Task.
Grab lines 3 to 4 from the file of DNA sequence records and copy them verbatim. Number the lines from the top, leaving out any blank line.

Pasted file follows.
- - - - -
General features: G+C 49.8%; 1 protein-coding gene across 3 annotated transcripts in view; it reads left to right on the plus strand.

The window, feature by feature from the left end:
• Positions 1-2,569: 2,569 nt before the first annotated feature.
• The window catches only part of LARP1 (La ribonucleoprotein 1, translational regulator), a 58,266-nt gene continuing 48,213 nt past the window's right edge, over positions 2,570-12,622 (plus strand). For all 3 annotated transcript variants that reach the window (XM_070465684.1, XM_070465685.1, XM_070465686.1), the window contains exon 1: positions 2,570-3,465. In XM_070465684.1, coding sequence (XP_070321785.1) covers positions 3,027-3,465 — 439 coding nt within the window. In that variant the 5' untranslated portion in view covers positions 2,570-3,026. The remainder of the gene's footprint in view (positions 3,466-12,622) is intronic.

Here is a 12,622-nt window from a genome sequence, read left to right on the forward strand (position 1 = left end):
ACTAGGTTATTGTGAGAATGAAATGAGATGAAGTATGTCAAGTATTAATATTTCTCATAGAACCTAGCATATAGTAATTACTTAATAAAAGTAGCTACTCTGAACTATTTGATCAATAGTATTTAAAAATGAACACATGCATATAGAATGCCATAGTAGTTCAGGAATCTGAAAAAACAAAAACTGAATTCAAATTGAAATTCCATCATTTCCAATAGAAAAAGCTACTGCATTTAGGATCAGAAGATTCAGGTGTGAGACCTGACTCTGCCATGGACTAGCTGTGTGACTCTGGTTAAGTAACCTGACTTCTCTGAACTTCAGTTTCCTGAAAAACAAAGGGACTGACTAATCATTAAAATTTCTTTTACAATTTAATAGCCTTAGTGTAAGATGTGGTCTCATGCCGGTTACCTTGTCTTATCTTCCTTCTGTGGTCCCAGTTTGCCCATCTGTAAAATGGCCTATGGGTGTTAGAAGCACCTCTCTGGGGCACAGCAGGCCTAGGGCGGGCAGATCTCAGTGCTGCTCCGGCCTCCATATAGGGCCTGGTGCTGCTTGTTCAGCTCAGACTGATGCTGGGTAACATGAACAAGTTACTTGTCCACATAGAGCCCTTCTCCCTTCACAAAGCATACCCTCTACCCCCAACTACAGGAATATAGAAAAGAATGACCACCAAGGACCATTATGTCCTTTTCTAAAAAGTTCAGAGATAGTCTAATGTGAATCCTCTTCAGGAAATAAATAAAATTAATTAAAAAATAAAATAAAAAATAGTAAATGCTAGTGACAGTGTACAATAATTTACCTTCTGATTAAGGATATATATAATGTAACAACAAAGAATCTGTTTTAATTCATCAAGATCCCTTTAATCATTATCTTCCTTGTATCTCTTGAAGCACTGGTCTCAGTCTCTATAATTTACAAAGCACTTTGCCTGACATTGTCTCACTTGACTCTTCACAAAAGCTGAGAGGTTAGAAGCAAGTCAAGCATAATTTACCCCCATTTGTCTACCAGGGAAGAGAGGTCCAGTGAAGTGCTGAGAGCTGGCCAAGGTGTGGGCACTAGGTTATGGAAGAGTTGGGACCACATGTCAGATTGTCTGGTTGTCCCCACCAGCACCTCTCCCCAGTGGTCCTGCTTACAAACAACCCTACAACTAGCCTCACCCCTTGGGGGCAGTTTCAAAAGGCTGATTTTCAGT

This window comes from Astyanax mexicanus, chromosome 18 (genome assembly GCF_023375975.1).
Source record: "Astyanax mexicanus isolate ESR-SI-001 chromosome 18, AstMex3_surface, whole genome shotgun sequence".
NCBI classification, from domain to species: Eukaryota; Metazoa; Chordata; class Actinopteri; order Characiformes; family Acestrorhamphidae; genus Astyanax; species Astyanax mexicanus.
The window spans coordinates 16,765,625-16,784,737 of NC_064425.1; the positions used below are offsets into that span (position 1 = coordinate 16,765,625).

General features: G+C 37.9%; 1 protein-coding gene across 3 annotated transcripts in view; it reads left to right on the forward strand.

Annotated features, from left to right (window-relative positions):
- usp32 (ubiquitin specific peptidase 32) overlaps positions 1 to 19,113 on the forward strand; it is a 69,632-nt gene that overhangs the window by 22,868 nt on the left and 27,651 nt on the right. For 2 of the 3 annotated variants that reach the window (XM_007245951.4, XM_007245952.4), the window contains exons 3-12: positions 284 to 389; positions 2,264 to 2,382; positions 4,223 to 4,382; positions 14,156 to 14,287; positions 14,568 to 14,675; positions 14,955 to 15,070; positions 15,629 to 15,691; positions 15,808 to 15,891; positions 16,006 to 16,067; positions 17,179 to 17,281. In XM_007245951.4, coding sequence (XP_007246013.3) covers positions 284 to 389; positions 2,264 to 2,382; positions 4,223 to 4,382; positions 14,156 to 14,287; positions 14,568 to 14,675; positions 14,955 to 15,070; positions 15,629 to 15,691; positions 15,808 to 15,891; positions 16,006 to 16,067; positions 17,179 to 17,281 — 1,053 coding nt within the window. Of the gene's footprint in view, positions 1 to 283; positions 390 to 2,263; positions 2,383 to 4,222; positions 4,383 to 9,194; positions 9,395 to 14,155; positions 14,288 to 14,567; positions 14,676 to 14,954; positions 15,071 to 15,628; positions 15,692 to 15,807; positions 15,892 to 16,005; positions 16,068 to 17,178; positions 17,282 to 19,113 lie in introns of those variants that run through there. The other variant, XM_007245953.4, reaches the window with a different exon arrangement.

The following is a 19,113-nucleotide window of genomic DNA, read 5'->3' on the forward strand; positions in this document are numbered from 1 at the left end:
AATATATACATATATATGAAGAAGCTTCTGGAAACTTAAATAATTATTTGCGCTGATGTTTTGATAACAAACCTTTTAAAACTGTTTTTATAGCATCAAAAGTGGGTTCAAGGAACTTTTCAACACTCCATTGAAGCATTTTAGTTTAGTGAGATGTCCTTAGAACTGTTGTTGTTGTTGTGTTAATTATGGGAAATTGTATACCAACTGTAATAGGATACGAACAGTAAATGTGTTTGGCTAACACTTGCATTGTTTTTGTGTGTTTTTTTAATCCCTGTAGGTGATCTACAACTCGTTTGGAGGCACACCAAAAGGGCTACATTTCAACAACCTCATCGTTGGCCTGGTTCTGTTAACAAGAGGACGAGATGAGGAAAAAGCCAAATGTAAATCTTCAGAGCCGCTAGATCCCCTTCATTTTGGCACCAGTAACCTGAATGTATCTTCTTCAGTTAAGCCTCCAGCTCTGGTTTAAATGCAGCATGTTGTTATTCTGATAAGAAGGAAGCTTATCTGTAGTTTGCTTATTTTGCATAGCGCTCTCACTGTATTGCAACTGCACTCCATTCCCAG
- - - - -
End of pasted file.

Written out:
• Positions 1-2,569: 2,569 nt before the first annotated feature.
• The window catches only part of LARP1 (La ribonucleoprotein 1, translational regulator), a 58,266-nt gene continuing 48,213 nt past the window's right edge, over positions 2,570-12,622 (plus strand). For all 3 annotated transcript variants that reach the window (XM_070465684.1, XM_070465685.1, XM_070465686.1), the window contains exon 1: positions 2,570-3,465. In XM_070465684.1, coding sequence (XP_070321785.1) covers positions 3,027-3,465 — 439 coding nt within the window. In that variant the 5' untranslated portion in view covers positions 2,570-3,026. The remainder of the gene's footprint in view (positions 3,466-12,622) is intronic.